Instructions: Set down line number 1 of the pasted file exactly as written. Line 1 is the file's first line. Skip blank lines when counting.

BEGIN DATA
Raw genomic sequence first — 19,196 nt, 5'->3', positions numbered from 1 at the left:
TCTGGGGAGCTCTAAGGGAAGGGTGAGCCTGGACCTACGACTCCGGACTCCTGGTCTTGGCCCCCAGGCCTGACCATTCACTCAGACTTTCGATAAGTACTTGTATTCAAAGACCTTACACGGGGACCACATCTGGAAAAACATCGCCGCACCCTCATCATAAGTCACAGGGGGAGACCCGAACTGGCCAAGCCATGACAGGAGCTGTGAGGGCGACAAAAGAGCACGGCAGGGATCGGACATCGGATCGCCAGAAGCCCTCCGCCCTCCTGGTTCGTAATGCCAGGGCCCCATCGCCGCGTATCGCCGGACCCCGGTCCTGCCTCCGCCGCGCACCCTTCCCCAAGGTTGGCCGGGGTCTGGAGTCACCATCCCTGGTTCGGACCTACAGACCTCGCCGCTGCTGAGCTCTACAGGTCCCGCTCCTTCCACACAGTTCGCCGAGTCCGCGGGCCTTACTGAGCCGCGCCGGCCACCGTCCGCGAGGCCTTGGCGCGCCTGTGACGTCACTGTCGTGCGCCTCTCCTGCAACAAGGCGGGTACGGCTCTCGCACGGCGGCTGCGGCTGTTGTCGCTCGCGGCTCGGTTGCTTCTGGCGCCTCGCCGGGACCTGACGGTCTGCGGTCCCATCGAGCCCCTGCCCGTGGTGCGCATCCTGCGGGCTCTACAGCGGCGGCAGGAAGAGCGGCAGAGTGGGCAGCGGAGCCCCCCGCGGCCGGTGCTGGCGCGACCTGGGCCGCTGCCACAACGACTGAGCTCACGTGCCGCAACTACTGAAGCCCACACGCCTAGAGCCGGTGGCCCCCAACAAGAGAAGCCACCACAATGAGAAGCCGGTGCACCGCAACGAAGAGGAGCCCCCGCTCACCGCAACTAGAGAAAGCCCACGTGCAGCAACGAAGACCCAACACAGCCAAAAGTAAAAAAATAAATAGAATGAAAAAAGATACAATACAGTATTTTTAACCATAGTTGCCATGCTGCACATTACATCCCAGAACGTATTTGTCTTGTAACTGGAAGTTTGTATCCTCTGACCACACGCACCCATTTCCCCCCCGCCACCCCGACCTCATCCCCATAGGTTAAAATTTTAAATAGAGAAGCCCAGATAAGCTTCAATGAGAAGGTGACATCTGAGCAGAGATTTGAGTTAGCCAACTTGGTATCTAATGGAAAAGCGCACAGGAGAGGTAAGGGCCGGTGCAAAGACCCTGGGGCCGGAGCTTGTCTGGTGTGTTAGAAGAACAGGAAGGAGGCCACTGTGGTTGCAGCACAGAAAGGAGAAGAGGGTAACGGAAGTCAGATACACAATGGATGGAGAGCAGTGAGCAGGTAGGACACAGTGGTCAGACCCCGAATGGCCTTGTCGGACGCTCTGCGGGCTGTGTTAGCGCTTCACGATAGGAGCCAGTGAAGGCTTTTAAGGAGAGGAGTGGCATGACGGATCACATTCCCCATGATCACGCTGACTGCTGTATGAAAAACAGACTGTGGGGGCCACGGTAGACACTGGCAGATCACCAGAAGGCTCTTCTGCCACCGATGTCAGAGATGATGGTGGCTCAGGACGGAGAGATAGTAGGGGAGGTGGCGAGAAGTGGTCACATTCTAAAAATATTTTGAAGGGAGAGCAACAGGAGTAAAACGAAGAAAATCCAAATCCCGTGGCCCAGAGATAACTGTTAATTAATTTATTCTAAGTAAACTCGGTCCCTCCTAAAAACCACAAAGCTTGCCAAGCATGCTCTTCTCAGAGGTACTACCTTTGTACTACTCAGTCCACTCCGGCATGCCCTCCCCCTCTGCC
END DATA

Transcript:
Raw genomic sequence first — 19,196 nt, 5'->3', positions numbered from 1 at the left: